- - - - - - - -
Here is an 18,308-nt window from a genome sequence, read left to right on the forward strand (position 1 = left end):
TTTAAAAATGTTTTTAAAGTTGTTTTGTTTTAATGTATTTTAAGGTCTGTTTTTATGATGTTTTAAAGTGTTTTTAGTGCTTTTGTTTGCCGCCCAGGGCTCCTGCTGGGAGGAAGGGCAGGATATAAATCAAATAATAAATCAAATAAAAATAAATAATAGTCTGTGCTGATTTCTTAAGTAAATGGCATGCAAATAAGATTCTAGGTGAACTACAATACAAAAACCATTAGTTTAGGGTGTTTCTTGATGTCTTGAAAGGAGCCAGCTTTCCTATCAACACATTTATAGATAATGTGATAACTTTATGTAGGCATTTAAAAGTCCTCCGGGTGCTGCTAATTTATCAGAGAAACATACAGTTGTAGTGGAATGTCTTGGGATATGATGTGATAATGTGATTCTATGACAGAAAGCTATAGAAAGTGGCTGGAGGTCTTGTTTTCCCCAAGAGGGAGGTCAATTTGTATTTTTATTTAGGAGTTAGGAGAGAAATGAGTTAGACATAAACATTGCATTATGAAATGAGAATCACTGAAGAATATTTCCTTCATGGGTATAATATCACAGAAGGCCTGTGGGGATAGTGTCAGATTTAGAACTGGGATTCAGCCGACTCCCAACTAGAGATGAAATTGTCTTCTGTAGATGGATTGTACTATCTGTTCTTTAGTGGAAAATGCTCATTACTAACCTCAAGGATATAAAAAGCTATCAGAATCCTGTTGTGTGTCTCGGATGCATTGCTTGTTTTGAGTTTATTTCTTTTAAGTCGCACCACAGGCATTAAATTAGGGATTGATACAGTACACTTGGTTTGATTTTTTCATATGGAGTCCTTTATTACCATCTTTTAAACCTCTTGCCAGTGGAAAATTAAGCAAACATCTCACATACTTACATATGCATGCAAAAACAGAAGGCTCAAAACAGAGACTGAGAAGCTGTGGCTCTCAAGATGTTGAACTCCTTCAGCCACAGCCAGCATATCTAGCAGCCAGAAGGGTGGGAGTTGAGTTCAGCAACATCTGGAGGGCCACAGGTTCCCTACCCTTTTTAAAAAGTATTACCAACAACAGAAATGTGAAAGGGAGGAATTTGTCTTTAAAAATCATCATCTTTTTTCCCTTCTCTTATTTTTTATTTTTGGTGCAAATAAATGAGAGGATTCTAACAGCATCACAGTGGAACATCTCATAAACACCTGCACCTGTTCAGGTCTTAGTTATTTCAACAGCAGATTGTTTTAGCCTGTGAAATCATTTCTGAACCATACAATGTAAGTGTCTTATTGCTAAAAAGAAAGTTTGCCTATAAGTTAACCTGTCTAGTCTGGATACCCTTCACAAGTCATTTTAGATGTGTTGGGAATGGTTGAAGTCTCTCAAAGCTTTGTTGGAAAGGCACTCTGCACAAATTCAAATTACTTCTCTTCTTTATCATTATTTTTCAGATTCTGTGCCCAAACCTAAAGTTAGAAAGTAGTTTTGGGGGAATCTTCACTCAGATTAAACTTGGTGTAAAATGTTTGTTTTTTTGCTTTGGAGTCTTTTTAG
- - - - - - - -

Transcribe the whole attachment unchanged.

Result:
Here is an 18,308-nt window from a genome sequence, read left to right on the forward strand (position 1 = left end):
TTTAAAAATGTTTTTAAAGTTGTTTTGTTTTAATGTATTTTAAGGTCTGTTTTTATGATGTTTTAAAGTGTTTTTAGTGCTTTTGTTTGCCGCCCAGGGCTCCTGCTGGGAGGAAGGGCAGGATATAAATCAAATAATAAATCAAATAAAAATAAATAATAGTCTGTGCTGATTTCTTAAGTAAATGGCATGCAAATAAGATTCTAGGTGAACTACAATACAAAAACCATTAGTTTAGGGTGTTTCTTGATGTCTTGAAAGGAGCCAGCTTTCCTATCAACACATTTATAGATAATGTGATAACTTTATGTAGGCATTTAAAAGTCCTCCGGGTGCTGCTAATTTATCAGAGAAACATACAGTTGTAGTGGAATGTCTTGGGATATGATGTGATAATGTGATTCTATGACAGAAAGCTATAGAAAGTGGCTGGAGGTCTTGTTTTCCCCAAGAGGGAGGTCAATTTGTATTTTTATTTAGGAGTTAGGAGAGAAATGAGTTAGACATAAACATTGCATTATGAAATGAGAATCACTGAAGAATATTTCCTTCATGGGTATAATATCACAGAAGGCCTGTGGGGATAGTGTCAGATTTAGAACTGGGATTCAGCCGACTCCCAACTAGAGATGAAATTGTCTTCTGTAGATGGATTGTACTATCTGTTCTTTAGTGGAAAATGCTCATTACTAACCTCAAGGATATAAAAAGCTATCAGAATCCTGTTGTGTGTCTCGGATGCATTGCTTGTTTTGAGTTTATTTCTTTTAAGTCGCACCACAGGCATTAAATTAGGGATTGATACAGTACACTTGGTTTGATTTTTTCATATGGAGTCCTTTATTACCATCTTTTAAACCTCTTGCCAGTGGAAAATTAAGCAAACATCTCACATACTTACATATGCATGCAAAAACAGAAGGCTCAAAACAGAGACTGAGAAGCTGTGGCTCTCAAGATGTTGAACTCCTTCAGCCACAGCCAGCATATCTAGCAGCCAGAAGGGTGGGAGTTGAGTTCAGCAACATCTGGAGGGCCACAGGTTCCCTACCCTTTTTAAAAAGTATTACCAACAACAGAAATGTGAAAGGGAGGAATTTGTCTTTAAAAATCATCATCTTTTTTCCCTTCTCTTATTTTTTATTTTTGGTGCAAATAAATGAGAGGATTCTAACAGCATCACAGTGGAACATCTCATAAACACCTGCACCTGTTCAGGTCTTAGTTATTTCAACAGCAGATTGTTTTAGCCTGTGAAATCATTTCTGAACCATACAATGTAAGTGTCTTATTGCTAAAAAGAAAGTTTGCCTATAAGTTAACCTGTCTAGTCTGGATACCCTTCACAAGTCATTTTAGATGTGTTGGGAATGGTTGAAGTCTCTCAAAGCTTTGTTGGAAAGGCACTCTGCACAAATTCAAATTACTTCTCTTCTTTATCATTATTTTTCAGATTCTGTGCCCAAACCTAAAGTTAGAAAGTAGTTTTGGGGGAATCTTCACTCAGATTAAACTTGGTGTAAAATGTTTGTTTTTTTGCTTTGGAGTCTTTTTAG